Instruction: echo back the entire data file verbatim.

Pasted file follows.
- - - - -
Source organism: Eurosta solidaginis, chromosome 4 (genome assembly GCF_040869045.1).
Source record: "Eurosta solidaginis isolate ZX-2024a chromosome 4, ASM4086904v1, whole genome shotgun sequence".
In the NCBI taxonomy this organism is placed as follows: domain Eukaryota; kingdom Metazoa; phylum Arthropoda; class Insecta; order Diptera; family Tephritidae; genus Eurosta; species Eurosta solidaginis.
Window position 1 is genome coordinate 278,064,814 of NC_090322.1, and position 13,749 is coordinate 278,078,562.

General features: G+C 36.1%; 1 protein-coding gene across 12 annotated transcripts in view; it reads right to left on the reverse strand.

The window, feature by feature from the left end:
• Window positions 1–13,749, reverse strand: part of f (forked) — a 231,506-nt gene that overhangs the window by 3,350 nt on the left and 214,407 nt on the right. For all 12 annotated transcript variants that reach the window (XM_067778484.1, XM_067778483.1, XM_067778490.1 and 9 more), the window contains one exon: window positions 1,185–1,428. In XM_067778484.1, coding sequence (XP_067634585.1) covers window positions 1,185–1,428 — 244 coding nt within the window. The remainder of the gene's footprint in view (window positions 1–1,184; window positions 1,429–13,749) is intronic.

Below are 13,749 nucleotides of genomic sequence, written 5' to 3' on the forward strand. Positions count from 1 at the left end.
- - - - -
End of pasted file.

Source organism: Eurosta solidaginis, chromosome 4 (genome assembly GCF_040869045.1).
Source record: "Eurosta solidaginis isolate ZX-2024a chromosome 4, ASM4086904v1, whole genome shotgun sequence".
In the NCBI taxonomy this organism is placed as follows: domain Eukaryota; kingdom Metazoa; phylum Arthropoda; class Insecta; order Diptera; family Tephritidae; genus Eurosta; species Eurosta solidaginis.
Window position 1 is genome coordinate 278,064,814 of NC_090322.1, and position 13,749 is coordinate 278,078,562.

General features: G+C 36.1%; 1 protein-coding gene across 12 annotated transcripts in view; it reads right to left on the reverse strand.

The window, feature by feature from the left end:
• Window positions 1–13,749, reverse strand: part of f (forked) — a 231,506-nt gene that overhangs the window by 3,350 nt on the left and 214,407 nt on the right. For all 12 annotated transcript variants that reach the window (XM_067778484.1, XM_067778483.1, XM_067778490.1 and 9 more), the window contains one exon: window positions 1,185–1,428. In XM_067778484.1, coding sequence (XP_067634585.1) covers window positions 1,185–1,428 — 244 coding nt within the window. The remainder of the gene's footprint in view (window positions 1–1,184; window positions 1,429–13,749) is intronic.

Below are 13,749 nucleotides of genomic sequence, written 5' to 3' on the forward strand. Positions count from 1 at the left end.